Many loyal dance-goers often focus their attention on performances within Manhattan and Brooklyn. But Montclair State University’s unique series Peak Performances gives us more than one reason to consider a short bus or train ride to Jersey.
This past weekend, I traveled to the Alexander Kasser Theater to see the US Premiere of Gardenia, a collaboration between Alain Platel, the artistic director of Les Ballets C de la B, theater director Frank van Laecke–both influenced by renowned Belgian playwright Vanessa Van Durme. Gardenia is more abstract theater piece than dance. But a close look reveals that movement is certainly at the core of this tale of transgender performers and their closing cabaret club. Platel’s trained eye for space, gesture and physicality brings a richness to a story that would be quite difficult to convey only in dialogue.
The Creative Approach Season 3: Episode 4 | 5:17 Choreographer, dancer, teacher, and director Sidra Bell discusses her perspective on the artistry of dance and her creative approach to it. She also speaks about the advice she would give to her younger self. See our other Sidra Bell video (Intellect…
Intellect and Physicality Season 3: Episode 3 | 6:35 For Sidra Bell, all roads led to dance. But the path was anything but direct. From a journey that began at the age of eight at the Dance Theater of Harlem and included an unlikely, yet critical diversion at Yale University,…
It is tempting to be led headfirst into the implied meanings of a work entitled Hora.
But from the instant lights rise on an arresting neon green backdrop, I am thrown from any image of ancient circle dances I had conjured from the title. The voluminous space of the Howard Gilman Opera House at BAM is cut low by the dense color and a wooden bench spanning the back wall. The Batsheva Dance Company seems transported to a space altogther other-worldly. With deadpan but deadly focused faces, the dancers slowly walk forward in a straight line. When the army of eleven retreats again to the bench, short spurts of solos begin. We indulge in very “gaga” postures, walks, quirks and balances that are signature of the company. But before long they are all dancing in a flurry of unrelated chaos.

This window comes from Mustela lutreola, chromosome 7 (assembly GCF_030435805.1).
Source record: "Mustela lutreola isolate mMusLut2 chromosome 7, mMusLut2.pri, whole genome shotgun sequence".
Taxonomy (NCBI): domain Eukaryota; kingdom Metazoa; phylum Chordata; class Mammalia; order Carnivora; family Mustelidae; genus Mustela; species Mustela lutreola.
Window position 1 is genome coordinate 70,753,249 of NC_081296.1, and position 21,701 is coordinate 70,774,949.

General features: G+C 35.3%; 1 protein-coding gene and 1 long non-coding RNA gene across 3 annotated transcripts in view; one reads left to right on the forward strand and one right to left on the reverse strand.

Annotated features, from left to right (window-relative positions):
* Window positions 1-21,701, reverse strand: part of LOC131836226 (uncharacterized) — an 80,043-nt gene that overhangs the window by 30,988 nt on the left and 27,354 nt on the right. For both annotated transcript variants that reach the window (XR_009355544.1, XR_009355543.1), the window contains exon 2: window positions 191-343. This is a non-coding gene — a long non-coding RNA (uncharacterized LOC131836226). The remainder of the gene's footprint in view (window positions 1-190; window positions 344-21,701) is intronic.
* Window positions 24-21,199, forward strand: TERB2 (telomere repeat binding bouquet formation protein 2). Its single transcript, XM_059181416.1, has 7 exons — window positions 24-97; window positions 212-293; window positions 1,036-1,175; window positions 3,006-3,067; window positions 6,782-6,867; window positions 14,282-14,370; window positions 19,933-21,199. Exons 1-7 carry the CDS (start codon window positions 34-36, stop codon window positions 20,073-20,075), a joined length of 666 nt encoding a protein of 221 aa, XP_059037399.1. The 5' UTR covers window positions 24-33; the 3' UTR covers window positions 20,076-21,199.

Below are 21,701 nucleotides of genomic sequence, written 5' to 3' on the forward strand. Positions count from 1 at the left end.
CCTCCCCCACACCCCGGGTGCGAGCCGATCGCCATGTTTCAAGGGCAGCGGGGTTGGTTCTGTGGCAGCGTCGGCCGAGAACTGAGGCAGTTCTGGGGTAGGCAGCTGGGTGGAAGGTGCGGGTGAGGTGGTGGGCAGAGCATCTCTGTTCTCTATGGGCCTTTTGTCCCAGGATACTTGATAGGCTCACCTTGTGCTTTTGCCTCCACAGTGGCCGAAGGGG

We cannot possibly watch them all. Just when the action seems overwhelming, choreographer Ohad Naharin gathers it in stillness.
Thursday night at Baryshnikov Arts Center, Summation Dance premiered Sumi Clement’s Deep End, a morbid portrayal of New York life as a clutter of futility. The work looks at the dehumanizing effects of living as one among many, and the struggle and frequent despair inherent in the voracious quest to achieve.
Sidra Bell Dance New York is thick in preparation for the opening of their New York Season next week at Baruch Performing Arts Center. The season’s works together are entitled, Duel, consisting of two evening length works to be presented for two consecutive weeks between March 22 and April 1.
When I visited the company’s New York Live Arts rehearsal, there was a clear collaborative atmosphere as the dancers fiddled with costumes and discussed them with Bell and costume designer Erin Schultz. Collaboration plays a role in Bell’s work from start to finish with both dancers and designers. “I enjoy creating worlds onstage. The lighting, the costuming, all play in from the beginning of the process,” Bell explained.
Swedish choreographer and dancer Pontus Lindberg’s Labyrinth Within is a series of pas de deux on film that explores the lines between reality and perception. The majority of the 28 minute film, with a score created by David Lang (and recorded in 2009 by The Symphony Orchestra of Sweden’s Norrlands Operan) takes place in Giovanni Bucchieri and Wendy Whelan’s apartment. The two main characters are in the later years of a now stale marriage.